* One-third of bites are reported in June and July;
* Two-thirds of the children bitten were boys, ages 3-14;
* Texas, Florida, North Carolina, and Georgia accounted for 39% of reported bites;
* Bites from certain snakes, like copperheads, are reported more, due to use of antivenom, and this often requires guidance from toxicologists at poison control centers.
If a child is bitten by a snake, identify the type of snake (if possible), seek immediate medical assistance so local experts can be consulted, and arrangement for transfer to a pediatric trauma center made, if necessary.—http://www.reuters.com/article/us-health-children-snake-bites-idUSKCN12K2ER Accessed 12/21/2016
PASS ON PUPPY KISSES
It seems people love puppy kisses, or they can't stand them. Although the affection can be enjoyable, there are reasons you may wish to pass. “Dr. Leni K. Kaplan, of Cornell University College of Veterinary Medicine, explains what drives dogs to give you slobbery kisses and why it's actually pretty gross. The reason they lick your face comes down to three main factors: Licking is one of their ways to communicate, especially with other dogs. You, as their owner, have a familiar scent and taste that comforts them. They want attention. If you're a healthy person, getting a little dog saliva on your skin is no big deal. There's very little risk it will cause any problems, since skin doesn't absorb it. When they lick your face, however, zoonotic pathogens like Clostridium, E. coli, Salmonella, and Campylobacter can make their way into your body through your eyes, mouth, and nose. The same thing can happen if they lick your hands and then you touch your face.”
Especially if you have a compromised or underdeveloped immune system, it's best to avoid your dog's kisses.—http://www.asrn.org/journal-nursing/1591-why-dogs-should-not-lick-your-face.html Accessed 1/16/2017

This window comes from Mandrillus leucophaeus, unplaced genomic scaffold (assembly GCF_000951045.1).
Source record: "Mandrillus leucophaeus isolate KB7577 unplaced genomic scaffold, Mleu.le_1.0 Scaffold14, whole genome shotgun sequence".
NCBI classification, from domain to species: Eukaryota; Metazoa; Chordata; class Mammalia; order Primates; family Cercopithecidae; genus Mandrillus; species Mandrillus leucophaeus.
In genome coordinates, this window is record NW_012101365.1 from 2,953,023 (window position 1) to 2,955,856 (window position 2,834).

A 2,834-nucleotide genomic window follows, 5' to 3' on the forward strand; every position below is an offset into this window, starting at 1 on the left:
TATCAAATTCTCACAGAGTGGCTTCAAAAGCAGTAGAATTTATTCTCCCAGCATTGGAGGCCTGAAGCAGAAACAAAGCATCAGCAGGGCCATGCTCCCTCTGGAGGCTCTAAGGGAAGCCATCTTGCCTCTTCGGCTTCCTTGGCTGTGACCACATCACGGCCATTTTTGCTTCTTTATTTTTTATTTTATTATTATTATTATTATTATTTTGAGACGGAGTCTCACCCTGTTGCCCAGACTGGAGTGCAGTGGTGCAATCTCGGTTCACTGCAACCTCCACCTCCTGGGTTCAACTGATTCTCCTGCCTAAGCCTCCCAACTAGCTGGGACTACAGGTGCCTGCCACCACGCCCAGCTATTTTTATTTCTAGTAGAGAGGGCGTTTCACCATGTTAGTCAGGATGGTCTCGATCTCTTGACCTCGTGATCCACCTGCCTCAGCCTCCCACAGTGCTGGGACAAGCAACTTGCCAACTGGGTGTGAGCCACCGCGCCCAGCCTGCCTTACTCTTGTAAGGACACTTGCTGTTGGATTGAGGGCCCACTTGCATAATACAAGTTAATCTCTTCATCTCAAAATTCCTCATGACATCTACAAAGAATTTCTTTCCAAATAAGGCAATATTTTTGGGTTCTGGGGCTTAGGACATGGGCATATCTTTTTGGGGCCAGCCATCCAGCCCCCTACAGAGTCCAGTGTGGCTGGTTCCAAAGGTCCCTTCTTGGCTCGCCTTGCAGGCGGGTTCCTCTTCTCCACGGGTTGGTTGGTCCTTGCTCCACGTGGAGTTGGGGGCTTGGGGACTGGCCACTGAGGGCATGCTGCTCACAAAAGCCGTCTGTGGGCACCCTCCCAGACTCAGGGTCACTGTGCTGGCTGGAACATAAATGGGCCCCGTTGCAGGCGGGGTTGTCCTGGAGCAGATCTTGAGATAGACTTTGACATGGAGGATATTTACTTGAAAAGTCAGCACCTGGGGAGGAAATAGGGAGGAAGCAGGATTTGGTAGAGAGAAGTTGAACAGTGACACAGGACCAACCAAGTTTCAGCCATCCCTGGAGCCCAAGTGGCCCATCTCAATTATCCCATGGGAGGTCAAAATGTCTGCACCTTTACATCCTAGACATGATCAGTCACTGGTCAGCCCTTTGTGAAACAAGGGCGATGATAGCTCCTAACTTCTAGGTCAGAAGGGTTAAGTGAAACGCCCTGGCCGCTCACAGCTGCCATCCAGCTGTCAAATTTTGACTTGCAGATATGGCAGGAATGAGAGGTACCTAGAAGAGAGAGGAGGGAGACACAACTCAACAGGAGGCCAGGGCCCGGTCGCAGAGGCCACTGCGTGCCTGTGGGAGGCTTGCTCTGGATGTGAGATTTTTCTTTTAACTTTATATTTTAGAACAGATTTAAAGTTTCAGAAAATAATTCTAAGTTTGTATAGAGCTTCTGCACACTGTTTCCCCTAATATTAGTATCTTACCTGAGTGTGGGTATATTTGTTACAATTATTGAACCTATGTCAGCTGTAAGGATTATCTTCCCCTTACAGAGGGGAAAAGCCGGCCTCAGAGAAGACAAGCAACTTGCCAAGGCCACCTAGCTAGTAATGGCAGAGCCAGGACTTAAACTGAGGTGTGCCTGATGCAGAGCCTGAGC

HAVEN OF PEACE
“Peace in our time' expresses the longing inside each of us, as we view our own daily choices staring us in the face. Outside of ourselves, we hope against hope that international brushfire wars will not erupt into larger conflicts.”
“Peace is the quest of every human heart. If it could be bought, people would pay millions for it. The skyrocketing sales of books dealing with peace of mind and soul testify that they have touched a resonant chord in the lives of millions. Psychiatrists' offices are jammed.”
“Jesus says, ‘Come to me, all you who are weary and burdened, and I will give you rest’ (Matthew 11:28, emphasis added). Christ alone gives peace that passes understanding, a peace the world cannot give or take away. It is very moving to hear the life stories of those who have restlessly searched for years and have finally found peace in Christ. ...There is one available and trustworthy haven of peace. Real, lasting peace comes from Christ alone; ‘He himself is our peace’ (Ephesians 2:14).”—From Know Why You Believe by Paul E. Little, 1988, IVP Books, Downers Grove, IL.
—PulseBeats compiled by Cathy Walker